The first time it aired on TV, it was clear that How’s Bayou was an unfinished episode. Some lines were missing, some of the action felt off and the music sounded oddly generic. Even worse, some shots – like the one where Kevin is approached by a crocodile – didn’t even have a background: just an animation cel on top of paper. The next time the episode aired (and every other time after that), the missing backgrounds were included and the music had been replaced.
All’s well that ends well? Not really: bizarrely, when Captain N was released on DVD in America in 2007, the How’s Bayou episode used was the one from that original airing, meaning those missing backgrounds are back for good. Hooray!
6. Simon thinks he's Donkey Kong Jr
In case falling in love with Mother Brain wasn’t enough, Simon Belmont suffers a similarly undignified adventure in a separate episode. We’re just going to give you the plot here, because we reckon it speaks for itself. Jealous of Kevin’s impressive skateboard skills, Simon sticks some wheels to an ironing board and ends up crashing, losing his memory.
Eventually, after numerous attempts by both the N Team and Mother Brain to get his memory back / brainwash him (delete as applicable), Simon eventually ends up on Kongoland and ends up believing Donkey Kong is his mother. Meanwhile, it’s a race against time to get Simon to snap out of it, because over in the world of Castlevania, Dracula has summoned a bunch of zombies.
Look, we don’t know.
7. The tragic irony of Paperboy
In the Invasion of the Paper Pedalers episode, Mother Brain came up with her most dastardly idea yet: she infiltrated the printing presses in News World – a world based on Paperboy – and replaced the normal ink with hypnotic ink. When the citizens of News World read the paper, they immediately fell under Mother Brain’s control and became her hypnotized zombie army ready to do her bidding.
The N Team eventually teams up with a young paperboy called Julio and save the day… but how come Julio was able to help them? Surely as the young lad delivering these gimmicked newspapers he’d be the first to get hypnotised? Not so: it turns out Julio’s father had lost his job, so in order to help feed his family, Julio started skipping school to deliver newspapers instead. As a result, Julio CAN’T READ. That’s right kids, illiteracy saved the day!
8. The clip show that ‘didn’t exist’
Here’s some odd Captain N lore for you (which, incidentally, works great as a pick-up line). At the end of the second season, an episode called When Mother Brain Rules aired. It was basically a clip show showing various moments from the first two seasons. There were two versions: a strange one that aired on NBC which had an odd generic narrator and showed the clips to music with no voices, and one that was spotted on Chicago station WGN with the voices restored and Simon Belmont doing the narration.
It doesn’t really matter which episode is supposed to be the right one, because apparently the episodes ‘don’t exist’. According to an exec at Shout Factory (who released the Captain N DVDs in America), DiC claimed it had no master tape of the episode, and didn’t have any mention of it in its company records. It’s possible that NBC made its own clip show episode, but then how do you explain the other version on WGN? We’re asking you, specifically: how do you explain it? What’s that, you can’t? Hmmm. How convenient. We’re keeping an eye on you.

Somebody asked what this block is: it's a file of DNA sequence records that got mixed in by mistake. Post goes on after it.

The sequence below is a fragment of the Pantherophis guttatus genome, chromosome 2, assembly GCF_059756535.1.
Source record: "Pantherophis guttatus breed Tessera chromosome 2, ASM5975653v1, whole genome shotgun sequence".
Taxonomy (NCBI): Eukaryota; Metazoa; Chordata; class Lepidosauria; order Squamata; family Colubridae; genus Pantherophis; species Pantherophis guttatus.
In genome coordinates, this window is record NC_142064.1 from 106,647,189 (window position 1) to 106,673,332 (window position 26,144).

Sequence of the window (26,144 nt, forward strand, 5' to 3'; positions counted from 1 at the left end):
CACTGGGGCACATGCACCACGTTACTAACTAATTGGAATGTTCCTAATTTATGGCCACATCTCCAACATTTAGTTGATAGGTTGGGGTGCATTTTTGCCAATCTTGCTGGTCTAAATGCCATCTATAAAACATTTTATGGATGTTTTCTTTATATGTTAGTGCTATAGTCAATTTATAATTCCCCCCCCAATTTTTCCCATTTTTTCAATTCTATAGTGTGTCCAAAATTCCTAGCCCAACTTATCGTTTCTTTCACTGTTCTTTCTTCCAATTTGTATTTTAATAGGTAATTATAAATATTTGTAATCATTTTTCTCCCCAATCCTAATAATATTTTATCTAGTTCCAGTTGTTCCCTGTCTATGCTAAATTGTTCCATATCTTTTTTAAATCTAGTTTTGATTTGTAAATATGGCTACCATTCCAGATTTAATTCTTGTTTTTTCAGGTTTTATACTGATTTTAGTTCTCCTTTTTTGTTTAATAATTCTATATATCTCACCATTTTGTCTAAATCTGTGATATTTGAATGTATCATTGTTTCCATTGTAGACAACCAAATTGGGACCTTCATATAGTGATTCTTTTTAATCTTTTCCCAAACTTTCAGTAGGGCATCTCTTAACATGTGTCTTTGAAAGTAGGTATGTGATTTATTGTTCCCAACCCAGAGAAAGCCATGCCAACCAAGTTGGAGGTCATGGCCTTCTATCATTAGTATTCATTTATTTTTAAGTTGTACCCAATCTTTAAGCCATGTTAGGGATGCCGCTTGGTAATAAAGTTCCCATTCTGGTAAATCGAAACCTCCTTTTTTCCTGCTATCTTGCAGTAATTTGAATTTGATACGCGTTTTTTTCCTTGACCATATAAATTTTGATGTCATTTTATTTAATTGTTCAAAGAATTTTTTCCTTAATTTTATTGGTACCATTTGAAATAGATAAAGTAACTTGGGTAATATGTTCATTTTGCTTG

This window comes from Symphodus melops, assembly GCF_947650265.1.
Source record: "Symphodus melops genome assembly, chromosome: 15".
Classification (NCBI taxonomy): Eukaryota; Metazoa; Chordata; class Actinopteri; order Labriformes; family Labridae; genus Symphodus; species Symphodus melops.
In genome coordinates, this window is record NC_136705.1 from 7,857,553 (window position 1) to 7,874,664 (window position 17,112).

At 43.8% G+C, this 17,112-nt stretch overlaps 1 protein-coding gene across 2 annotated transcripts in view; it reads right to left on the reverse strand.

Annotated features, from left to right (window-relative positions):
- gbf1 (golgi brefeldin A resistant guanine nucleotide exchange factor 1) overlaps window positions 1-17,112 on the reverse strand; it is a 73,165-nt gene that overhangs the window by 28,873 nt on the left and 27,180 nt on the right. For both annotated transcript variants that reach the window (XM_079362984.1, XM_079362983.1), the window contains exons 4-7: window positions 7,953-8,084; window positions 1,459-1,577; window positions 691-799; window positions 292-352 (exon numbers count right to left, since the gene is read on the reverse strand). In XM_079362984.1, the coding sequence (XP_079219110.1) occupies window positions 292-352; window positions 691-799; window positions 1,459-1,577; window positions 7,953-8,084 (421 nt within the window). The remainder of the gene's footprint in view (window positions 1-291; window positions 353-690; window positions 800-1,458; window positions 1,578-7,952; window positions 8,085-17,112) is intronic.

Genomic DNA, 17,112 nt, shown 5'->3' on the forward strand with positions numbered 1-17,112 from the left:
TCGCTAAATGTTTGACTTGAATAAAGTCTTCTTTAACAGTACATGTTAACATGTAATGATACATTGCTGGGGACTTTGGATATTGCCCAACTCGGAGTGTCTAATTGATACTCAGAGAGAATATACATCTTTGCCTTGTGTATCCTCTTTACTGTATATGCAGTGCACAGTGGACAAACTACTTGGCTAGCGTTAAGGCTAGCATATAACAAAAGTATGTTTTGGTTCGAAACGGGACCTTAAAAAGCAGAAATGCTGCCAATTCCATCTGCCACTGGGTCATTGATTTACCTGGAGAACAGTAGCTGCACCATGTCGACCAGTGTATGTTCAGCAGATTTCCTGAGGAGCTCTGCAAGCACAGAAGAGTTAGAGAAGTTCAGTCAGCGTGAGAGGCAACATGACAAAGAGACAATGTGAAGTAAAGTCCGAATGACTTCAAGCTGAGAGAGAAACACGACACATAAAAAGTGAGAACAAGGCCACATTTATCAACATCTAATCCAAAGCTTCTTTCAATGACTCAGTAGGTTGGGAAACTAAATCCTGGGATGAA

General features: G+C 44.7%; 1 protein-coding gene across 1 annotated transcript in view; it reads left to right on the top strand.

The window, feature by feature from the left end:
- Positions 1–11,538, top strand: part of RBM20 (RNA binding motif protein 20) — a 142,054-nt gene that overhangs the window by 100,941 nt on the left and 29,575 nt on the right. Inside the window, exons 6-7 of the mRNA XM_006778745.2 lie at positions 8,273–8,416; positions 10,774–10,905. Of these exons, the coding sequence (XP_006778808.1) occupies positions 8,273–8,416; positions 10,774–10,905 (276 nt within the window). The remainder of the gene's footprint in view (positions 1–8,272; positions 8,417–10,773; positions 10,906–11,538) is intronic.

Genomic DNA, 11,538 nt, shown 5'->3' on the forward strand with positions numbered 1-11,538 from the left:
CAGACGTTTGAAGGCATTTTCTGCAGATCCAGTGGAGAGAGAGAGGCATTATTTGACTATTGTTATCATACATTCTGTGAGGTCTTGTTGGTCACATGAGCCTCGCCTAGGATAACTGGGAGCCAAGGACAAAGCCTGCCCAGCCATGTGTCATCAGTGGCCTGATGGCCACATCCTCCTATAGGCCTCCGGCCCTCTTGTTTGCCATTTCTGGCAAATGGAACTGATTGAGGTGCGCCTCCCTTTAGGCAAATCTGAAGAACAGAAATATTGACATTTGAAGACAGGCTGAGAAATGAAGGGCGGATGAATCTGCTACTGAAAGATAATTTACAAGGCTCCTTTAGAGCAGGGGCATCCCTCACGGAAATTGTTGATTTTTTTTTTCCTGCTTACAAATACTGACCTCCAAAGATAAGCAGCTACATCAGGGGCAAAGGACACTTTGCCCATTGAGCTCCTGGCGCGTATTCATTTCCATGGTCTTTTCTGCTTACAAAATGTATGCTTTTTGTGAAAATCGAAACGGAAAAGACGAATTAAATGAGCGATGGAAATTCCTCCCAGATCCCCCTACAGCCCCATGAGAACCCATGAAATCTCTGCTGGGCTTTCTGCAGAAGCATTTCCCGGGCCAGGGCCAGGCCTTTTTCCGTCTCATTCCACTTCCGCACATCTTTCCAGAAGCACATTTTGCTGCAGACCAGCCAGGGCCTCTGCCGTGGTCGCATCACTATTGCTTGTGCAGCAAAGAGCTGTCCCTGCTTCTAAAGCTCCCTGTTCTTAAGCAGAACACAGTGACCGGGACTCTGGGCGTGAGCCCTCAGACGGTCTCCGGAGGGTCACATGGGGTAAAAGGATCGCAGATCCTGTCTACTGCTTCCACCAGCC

9. When actual sports stars appeared
The NES wasn’t without its fair share of celebrity-endorsed sports games, and while it may have seemed like licensing issues would have prevented these games from appearing in a show like Captain N, it seems that by the third and final season anything went. Case in point: the episode called Pursuit of the Magic Hoop (look, stop laughing), where the N Team travel to Hoop Mountain and bump into basketball icon Larry Bird.
And then there’s baseball and American football legend Bo Jackson, who appears in another sporting episode entitled Battle of the Baseball Know-it-Alls. Neither Bird nor Bo have their real voices, but they’re both referred to by their names so it’s definitely supposed to be them, which throws up more questions than it answers. How can they be in Videoland but still be in the real world? Have they been sucked into Videoland too? If so, why aren’t they trying to get out? And haven’t their respective sports teams noticed their star players are gone? HELP US, reader.
10. The complete lack of Nintendo
Believe it or not, across all 34 episodes (well, 33 if you don’t count the clip show), the word Nintendo is never uttered a single time in Captain N. It wasn’t entirely unprecedented: the 1989 movie The Wizard – which is basically a glorious 100-minute celebration of all things Nintendo – never mentions the company by name, either. Indeed, the show was originally going to be called Captain Nintendo before DiC made the call to change it.
There was a pretty good reason for this: the Children’s Television Act of 1990. After a decade of ‘80s cartoons designed to promote toy lines – hang your heads, Transformers, GI Joe and He-Man – the US Congress decided to step in and pass a law banning “program-length commercials”: in other words, shows that were just adverts for products. DiC’s logic was that since Captain N didn’t actually mention Nintendo by name, it couldn’t realistically be considered a program-length commercial for Nintendo. Then someone said “what about the Game Boy, then?” and they suddenly disappeared in a puff of smoke.
Well, these were our strangest moments in captain N... but what about yours? Celebrate Kevin's 30th birthday with a comment below!